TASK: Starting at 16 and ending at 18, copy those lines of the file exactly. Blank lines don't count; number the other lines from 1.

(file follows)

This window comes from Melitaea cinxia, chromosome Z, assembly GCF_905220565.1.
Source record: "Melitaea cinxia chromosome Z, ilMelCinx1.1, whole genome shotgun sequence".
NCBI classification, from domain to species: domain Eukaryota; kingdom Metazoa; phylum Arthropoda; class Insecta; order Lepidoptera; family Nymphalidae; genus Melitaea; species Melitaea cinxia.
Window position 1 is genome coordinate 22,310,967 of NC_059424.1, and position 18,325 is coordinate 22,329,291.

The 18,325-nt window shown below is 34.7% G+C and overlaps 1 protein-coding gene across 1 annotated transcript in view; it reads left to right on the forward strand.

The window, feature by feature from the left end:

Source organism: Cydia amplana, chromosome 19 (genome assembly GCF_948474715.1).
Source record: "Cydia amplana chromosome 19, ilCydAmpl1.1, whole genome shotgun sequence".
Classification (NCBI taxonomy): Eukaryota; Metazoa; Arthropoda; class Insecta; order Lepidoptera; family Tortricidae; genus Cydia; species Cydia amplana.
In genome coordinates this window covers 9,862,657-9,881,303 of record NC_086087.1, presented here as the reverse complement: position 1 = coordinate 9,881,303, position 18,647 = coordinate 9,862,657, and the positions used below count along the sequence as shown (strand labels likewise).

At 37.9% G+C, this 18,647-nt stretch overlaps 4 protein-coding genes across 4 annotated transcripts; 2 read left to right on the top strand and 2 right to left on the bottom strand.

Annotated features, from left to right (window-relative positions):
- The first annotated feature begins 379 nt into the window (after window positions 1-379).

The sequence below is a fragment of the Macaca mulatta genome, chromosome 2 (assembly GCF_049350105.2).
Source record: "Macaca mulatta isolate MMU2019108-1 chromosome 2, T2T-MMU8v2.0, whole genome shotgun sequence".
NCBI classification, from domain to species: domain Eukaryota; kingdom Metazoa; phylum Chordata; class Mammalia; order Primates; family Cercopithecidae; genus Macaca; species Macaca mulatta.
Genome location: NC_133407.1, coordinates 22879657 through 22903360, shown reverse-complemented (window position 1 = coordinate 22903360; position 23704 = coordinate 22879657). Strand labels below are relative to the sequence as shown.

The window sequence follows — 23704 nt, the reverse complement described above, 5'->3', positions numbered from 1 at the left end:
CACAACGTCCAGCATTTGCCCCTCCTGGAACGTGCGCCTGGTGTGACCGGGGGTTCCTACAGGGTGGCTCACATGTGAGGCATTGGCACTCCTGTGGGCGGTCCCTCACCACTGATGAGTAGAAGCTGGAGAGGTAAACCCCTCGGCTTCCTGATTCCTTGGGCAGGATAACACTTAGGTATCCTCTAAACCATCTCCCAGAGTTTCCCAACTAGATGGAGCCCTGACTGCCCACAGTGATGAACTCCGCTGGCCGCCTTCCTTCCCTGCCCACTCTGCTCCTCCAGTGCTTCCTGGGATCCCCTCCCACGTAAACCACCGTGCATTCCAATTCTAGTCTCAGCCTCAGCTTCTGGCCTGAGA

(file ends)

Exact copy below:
NCBI classification, from domain to species: domain Eukaryota; kingdom Metazoa; phylum Chordata; class Mammalia; order Primates; family Cercopithecidae; genus Macaca; species Macaca mulatta.
Genome location: NC_133407.1, coordinates 22879657 through 22903360, shown reverse-complemented (window position 1 = coordinate 22903360; position 23704 = coordinate 22879657). Strand labels below are relative to the sequence as shown.

The window sequence follows — 23704 nt, the reverse complement described above, 5'->3', positions numbered from 1 at the left end: